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Posts Tagged ‘CDC’

The Complex Web of Employment Law Regulations Expands: The Latest COVID-19 Considerations for Massachusetts Employers 

July 29, 2020 Leave a comment

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In response to the COVID-19 outbreak, government regulators have created a web of legal requirements intended to promote employee safety and economic stability. The count, scope, issuance rate, and complexity of these new rules are unprecedented.

Compliance with this ever-expanding, and sometimes inconsistent, landscape of COVID-19 regulations is a clear and present challenge for employers.

We’ve prepared a summary of the most recent COVID-19 regulations that apply to Massachusetts employers, as of July 2020. It is critical that Massachusetts employers identify, understand, and comply with these standards.

Learn more in our COVID-19 Alert.

OSHA Publishes FAQs on Face Coverings in the Workplace

June 17, 2020 Leave a comment

AET Headshot Photo 2019 (M1344539xB1386)By: Amanda E. Thibodeau

The Occupational Safety and Health Administration (OSHA) recently published additional recommendations in the form of FAQs related to the use of face masks in the workplace. The new guidance covers the differences between PPE, cloth face masks, and surgical masks, and what the current OSHA regulations require of employers. OSHA clarifies that the new FAQs do not place new regulatory burdens on employers, but are instead provided to assist employers in providing a safe workplace under current regulations.

The Occupational Safety and Health Act’s General Duty Clause, Section 5(a)(1), requires employers to provide their employees with “a workplace free from recognized hazards likely to cause death or serious physical harm.” This generally requires employers to adopt strategies and other control measures to protect their workers from known hazards. While cloth face coverings are encouraged by the Centers for Disease Control (CDC), current OSHA regulations do not require cloth face coverings. However, OSHA does have regulations and standards on when PPE is required or recommended. It also notes that cloth face coverings or even surgical face masks are not a substitute for PPE, such as N95 masks, under OSHA’s PPE standards.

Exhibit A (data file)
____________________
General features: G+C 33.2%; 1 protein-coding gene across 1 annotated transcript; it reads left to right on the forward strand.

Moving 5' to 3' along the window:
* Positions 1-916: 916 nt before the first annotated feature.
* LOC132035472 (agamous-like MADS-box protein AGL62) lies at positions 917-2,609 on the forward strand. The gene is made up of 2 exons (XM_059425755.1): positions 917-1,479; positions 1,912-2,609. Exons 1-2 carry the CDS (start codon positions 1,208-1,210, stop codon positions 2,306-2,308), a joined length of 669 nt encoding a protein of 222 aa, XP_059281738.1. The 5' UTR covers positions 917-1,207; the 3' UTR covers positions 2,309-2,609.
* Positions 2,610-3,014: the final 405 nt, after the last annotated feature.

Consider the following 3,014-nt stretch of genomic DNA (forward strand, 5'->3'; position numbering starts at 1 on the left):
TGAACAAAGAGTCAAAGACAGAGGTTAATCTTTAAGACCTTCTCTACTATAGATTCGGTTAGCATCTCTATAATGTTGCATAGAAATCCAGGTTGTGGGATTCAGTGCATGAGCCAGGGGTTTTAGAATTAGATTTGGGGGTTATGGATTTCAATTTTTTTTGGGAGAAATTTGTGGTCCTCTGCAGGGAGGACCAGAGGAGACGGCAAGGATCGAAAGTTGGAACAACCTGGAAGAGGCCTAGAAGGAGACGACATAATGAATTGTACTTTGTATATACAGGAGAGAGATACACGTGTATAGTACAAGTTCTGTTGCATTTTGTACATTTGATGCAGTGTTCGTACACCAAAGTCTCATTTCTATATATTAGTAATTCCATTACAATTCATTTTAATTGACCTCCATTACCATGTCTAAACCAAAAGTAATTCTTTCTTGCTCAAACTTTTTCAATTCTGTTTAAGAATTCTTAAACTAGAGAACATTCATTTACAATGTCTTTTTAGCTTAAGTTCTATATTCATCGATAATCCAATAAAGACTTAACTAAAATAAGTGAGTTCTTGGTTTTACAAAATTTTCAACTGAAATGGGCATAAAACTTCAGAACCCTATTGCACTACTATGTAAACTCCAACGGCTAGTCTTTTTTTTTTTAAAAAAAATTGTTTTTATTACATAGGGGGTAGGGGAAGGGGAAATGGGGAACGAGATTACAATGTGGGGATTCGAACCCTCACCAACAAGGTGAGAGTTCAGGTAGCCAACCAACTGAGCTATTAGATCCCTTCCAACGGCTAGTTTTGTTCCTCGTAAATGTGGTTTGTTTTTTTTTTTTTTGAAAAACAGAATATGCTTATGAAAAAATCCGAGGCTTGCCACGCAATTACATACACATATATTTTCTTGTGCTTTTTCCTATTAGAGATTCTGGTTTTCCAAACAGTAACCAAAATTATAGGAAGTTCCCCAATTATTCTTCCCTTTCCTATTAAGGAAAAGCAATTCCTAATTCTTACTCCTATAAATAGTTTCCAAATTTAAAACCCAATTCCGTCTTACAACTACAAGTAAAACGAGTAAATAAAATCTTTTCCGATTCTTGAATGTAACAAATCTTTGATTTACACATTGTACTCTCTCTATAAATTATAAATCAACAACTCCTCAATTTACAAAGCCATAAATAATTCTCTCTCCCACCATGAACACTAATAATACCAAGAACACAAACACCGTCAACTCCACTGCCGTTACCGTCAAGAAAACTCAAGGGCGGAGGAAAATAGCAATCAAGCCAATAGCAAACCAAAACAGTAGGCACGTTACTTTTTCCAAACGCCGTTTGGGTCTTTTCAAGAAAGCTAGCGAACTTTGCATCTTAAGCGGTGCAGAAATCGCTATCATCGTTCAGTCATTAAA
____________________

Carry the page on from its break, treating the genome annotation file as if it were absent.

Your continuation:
OSHA’s FAQs detail the differences between cloth face coverings, surgical masks, and respirators, and the merits and protections of each. OSHA recommends that even though cloth face coverings are not required under its regulations, employers may choose to adopt such a policy as a control measure, and OSHA does encourage their use. OSHA notes, however, that whether an employer chooses to require or encourage masks will be highly dependent on the specific circumstances of each worker, workspace, and work requirements. In some instances, the wearing of a face covering may increase other hazards, and employers should be cognizant of evaluating such risks when forming any policies on face coverings. OSHA also emphasized that face coverings are not a substitute for social distancing measures, and employers must still adopt such strategies with or without face coverings.

OSHA additionally made clear that for industries or situations where respirators and other PPE are required by the presence of applicable workplace hazards, the regulations require that employers attempt other mitigation and control strategies before requiring respirators – but when respirators cannot be obtained due to supply issues (or other unavailability), employers cannot substitute cloth or surgical masks. For example, where asbestos is present and creates an imminent danger to the worker, the employer must attempt other control issues (engineering, administrative, and work practice controls) first. If the control measures do not eliminate the hazard and respirators are not available, the employer must delay the task, if feasible, to avoid exposing the worker to the hazardous condition.